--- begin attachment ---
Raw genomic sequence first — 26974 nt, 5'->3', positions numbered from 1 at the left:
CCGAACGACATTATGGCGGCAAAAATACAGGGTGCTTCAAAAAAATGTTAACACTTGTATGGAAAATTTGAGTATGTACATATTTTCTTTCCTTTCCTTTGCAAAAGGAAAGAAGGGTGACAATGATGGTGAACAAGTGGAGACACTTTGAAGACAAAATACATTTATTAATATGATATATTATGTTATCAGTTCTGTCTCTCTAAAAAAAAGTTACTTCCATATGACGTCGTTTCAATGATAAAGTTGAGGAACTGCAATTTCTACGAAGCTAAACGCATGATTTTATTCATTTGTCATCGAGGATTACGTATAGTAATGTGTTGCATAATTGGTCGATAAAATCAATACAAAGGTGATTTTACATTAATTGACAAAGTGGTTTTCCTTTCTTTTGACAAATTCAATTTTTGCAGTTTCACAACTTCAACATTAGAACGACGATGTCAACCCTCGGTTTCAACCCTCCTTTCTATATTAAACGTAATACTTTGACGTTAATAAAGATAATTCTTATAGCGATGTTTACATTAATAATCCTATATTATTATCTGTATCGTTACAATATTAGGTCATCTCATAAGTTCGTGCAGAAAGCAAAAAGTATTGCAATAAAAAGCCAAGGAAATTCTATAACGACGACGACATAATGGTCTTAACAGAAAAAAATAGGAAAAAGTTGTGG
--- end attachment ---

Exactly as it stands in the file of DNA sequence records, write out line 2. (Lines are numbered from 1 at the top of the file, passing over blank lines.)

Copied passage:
CCGAACGACATTATGGCGGCAAAAATACAGGGTGCTTCAAAAAAATGTTAACACTTGTATGGAAAATTTGAGTATGTACATATTTTCTTTCCTTTCCTTTGCAAAAGGAAAGAAGGGTGACAATGATGGTGAACAAGTGGAGACACTTTGAAGACAAAATACATTTATTAATATGATATATTATGTTATCAGTTCTGTCTCTCTAAAAAAAAGTTACTTCCATATGACGTCGTTTCAATGATAAAGTTGAGGAACTGCAATTTCTACGAAGCTAAACGCATGATTTTATTCATTTGTCATCGAGGATTACGTATAGTAATGTGTTGCATAATTGGTCGATAAAATCAATACAAAGGTGATTTTACATTAATTGACAAAGTGGTTTTCCTTTCTTTTGACAAATTCAATTTTTGCAGTTTCACAACTTCAACATTAGAACGACGATGTCAACCCTCGGTTTCAACCCTCCTTTCTATATTAAACGTAATACTTTGACGTTAATAAAGATAATTCTTATAGCGATGTTTACATTAATAATCCTATATTATTATCTGTATCGTTACAATATTAGGTCATCTCATAAGTTCGTGCAGAAAGCAAAAAGTATTGCAATAAAAAGCCAAGGAAATTCTATAACGACGACGACATAATGGTCTTAACAGAAAAAAATAGGAAAAAGTTGTGG